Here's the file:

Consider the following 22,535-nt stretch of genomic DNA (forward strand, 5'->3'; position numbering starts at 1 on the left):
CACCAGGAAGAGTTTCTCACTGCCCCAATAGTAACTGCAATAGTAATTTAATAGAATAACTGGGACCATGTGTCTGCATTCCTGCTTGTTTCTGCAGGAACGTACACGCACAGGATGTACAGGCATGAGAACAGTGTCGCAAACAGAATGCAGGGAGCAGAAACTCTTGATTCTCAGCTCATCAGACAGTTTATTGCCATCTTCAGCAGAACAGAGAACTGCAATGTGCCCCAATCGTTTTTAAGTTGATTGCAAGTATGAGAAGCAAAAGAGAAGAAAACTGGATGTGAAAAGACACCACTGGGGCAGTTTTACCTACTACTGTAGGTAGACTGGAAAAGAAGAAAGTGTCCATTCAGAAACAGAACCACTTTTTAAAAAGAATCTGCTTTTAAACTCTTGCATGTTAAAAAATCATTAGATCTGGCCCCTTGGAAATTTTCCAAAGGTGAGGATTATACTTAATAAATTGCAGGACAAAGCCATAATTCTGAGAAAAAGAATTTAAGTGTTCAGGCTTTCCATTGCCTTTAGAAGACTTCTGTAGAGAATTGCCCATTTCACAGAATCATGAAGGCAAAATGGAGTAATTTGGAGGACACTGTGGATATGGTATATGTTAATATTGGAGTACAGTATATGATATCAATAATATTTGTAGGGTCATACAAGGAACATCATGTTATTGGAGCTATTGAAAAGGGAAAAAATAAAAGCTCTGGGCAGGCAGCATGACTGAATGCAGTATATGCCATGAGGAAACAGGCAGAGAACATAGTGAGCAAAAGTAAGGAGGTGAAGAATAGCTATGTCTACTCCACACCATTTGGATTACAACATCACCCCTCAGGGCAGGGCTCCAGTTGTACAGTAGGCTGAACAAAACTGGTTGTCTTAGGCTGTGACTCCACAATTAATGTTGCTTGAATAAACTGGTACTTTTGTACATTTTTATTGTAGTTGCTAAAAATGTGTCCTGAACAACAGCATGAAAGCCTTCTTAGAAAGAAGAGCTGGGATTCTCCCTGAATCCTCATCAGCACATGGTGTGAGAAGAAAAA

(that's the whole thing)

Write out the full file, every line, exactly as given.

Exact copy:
Consider the following 22,535-nt stretch of genomic DNA (forward strand, 5'->3'; position numbering starts at 1 on the left):
CACCAGGAAGAGTTTCTCACTGCCCCAATAGTAACTGCAATAGTAATTTAATAGAATAACTGGGACCATGTGTCTGCATTCCTGCTTGTTTCTGCAGGAACGTACACGCACAGGATGTACAGGCATGAGAACAGTGTCGCAAACAGAATGCAGGGAGCAGAAACTCTTGATTCTCAGCTCATCAGACAGTTTATTGCCATCTTCAGCAGAACAGAGAACTGCAATGTGCCCCAATCGTTTTTAAGTTGATTGCAAGTATGAGAAGCAAAAGAGAAGAAAACTGGATGTGAAAAGACACCACTGGGGCAGTTTTACCTACTACTGTAGGTAGACTGGAAAAGAAGAAAGTGTCCATTCAGAAACAGAACCACTTTTTAAAAAGAATCTGCTTTTAAACTCTTGCATGTTAAAAAATCATTAGATCTGGCCCCTTGGAAATTTTCCAAAGGTGAGGATTATACTTAATAAATTGCAGGACAAAGCCATAATTCTGAGAAAAAGAATTTAAGTGTTCAGGCTTTCCATTGCCTTTAGAAGACTTCTGTAGAGAATTGCCCATTTCACAGAATCATGAAGGCAAAATGGAGTAATTTGGAGGACACTGTGGATATGGTATATGTTAATATTGGAGTACAGTATATGATATCAATAATATTTGTAGGGTCATACAAGGAACATCATGTTATTGGAGCTATTGAAAAGGGAAAAAATAAAAGCTCTGGGCAGGCAGCATGACTGAATGCAGTATATGCCATGAGGAAACAGGCAGAGAACATAGTGAGCAAAAGTAAGGAGGTGAAGAATAGCTATGTCTACTCCACACCATTTGGATTACAACATCACCCCTCAGGGCAGGGCTCCAGTTGTACAGTAGGCTGAACAAAACTGGTTGTCTTAGGCTGTGACTCCACAATTAATGTTGCTTGAATAAACTGGTACTTTTGTACATTTTTATTGTAGTTGCTAAAAATGTGTCCTGAACAACAGCATGAAAGCCTTCTTAGAAAGAAGAGCTGGGATTCTCCCTGAATCCTCATCAGCACATGGTGTGAGAAGAAAAA